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Canada report

Liberals accused of profiting from gas

Published August 21, 2005

As Canadians pay $1 and more for a liter of gasoline ($3.80 Canadian for a U.S. gallon), the federal government is refusing to ease the pain.

A federal excise tax of 2 cents a liter enacted in the mid 1990s to pay off the deficit is still in place even though the debt is gone.

The government also imposes a tax on tax. The 7 percent federal Goods and Services Tax is calculated on the total pump price that includes provincial taxes and the surtax.

Conservative Leader Stephen Harper accused the Liberal government of profiting from high gas prices, saying it could reduce the cost by 5 cents a liter by ending double-taxation and the surtax.

Finance Minister Ralph Goodale said gas prices are changing so quickly that a reduction of taxes probably wouldn't make much of a difference.

"The dilemma is there is not an easy way to make sure if governments were to change their tax structures that it would that actually result in money in the pockets of consumers," he said.

Canada has major oil reserves, notably the Alberta oil sands where senior U.S. officials have toured recently, with enough to supply the country but keeps its price at the world level.

Jean: I'm no separatist

Canada's governor general designate, Michaelle Jean, has broken her silence, saying she's not a Quebec separatist.

As well, the Haitian-born Jean won't have to give up her dual citizenship in France to become governor general, the appointed representative of Elizabeth II in Canada. Questions had been raised about her status because of the French civil code that prohibits citizens from assuming a position in a "foreign" public service. This would not apply in her case, the French Embassy said.

Jean took French citizenship when she married Jean-Daniel Lafond, who was born in France. Both are also Canadian citizens.

The question of their dual nationalities was largely overshadowed by the controversy over allegations they expressed past sympathies for Quebec separatism.

She attempted to end that accusation by issuing a statement saying she and her husband are proud to be Canadian and have never been part of the separatist movement.

News in brief

The Canadian Medical Association is supporting a parallel, private health care system. Critics say this should be a wake-up call to Canadians and politicians to move quickly to protect equal access and "free" Medicare.

The doctors say they are frustrated with long wait times for patients. They endorsed a motion at their annual meeting in Edmonton saying that patients who can't get timely care in the public system should be allowed to use private insurance.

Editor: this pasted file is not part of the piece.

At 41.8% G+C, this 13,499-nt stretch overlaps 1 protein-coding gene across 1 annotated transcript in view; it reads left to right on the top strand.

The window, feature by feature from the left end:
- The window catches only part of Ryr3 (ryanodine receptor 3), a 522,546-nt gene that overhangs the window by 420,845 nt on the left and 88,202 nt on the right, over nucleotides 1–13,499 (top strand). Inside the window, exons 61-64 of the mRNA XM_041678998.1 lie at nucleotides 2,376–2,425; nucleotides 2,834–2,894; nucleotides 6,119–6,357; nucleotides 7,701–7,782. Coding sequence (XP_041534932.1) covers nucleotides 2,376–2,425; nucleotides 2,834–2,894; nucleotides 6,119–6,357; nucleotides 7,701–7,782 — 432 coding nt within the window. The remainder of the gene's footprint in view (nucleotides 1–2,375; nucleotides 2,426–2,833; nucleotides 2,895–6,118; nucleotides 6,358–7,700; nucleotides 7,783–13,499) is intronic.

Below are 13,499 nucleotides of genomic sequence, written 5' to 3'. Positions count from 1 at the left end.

The Canadian Broadcasting Corp. locked out 5,500 members of the Canadian Media Guild on Monday as they prepared to go on strike. The major issue for the workers, from technicians to on-air personalities, is a concern over the increased use of contract workers they say undermines job security and benefits for everyone.

Facts and figures

Canada's dollar has dropped to 82.56 cents U.S. while the U.S. greenback returns $1.2112 Canadian, before bank exchange fees.

The key interest rate of the Bank of Canada remains at 2.5 percent, while the prime lending rate is 4.25 percent.

Stock markets are lower, with Toronto's composite index at 10,501 points and the Canadian Venture Exchange 1,899 points.

Lotto 6-49: (Wednesday) 4, 7, 24, 27, 28, 41; bonus 37. (Aug. 13) 10, 17, 21, 40, 44, 45; bonus 39.

Regional briefs

They read the riot act to quell a disturbance by inmates at a federal prison in Renous, New Brunswick. Sixty-two inmates at the maximum-security Atlantic Institution refused to go to their cells and started fires. Police and the institution's emergency response team used five rounds of tear gas to restore order.

Foreign Affairs Minister Pierre Pettigrew said Canada's claim to a frozen speck of an island in the High Arctic has a firm basis in international law. Canada will outline its historical grounds for ownership of Hans Island at a meeting with Pettigrew's Danish counterpart. The half-mile stretch of wind-swept rock was discovered by the British, ceded to Canada at Confederation in 1867, appears on Canadians maps, and was briefly home to a scientific station in the 1940s, Pettigrew said. Denmark says it owns the island.

The British Columbian government is offering to buy the houses of nine families whose properties remain at risk to a landslide similar to one that killed a woman and forced hundreds from their homes earlier this year. A geotechnical analysis said the houses in North Vancouver are at risk in case of heavy rain. Seven of the families have shown interest in the buyout, estimated at about $6-million.

Jim Fox can be reached at

[Last modified August 21, 2005, 00:51:14]

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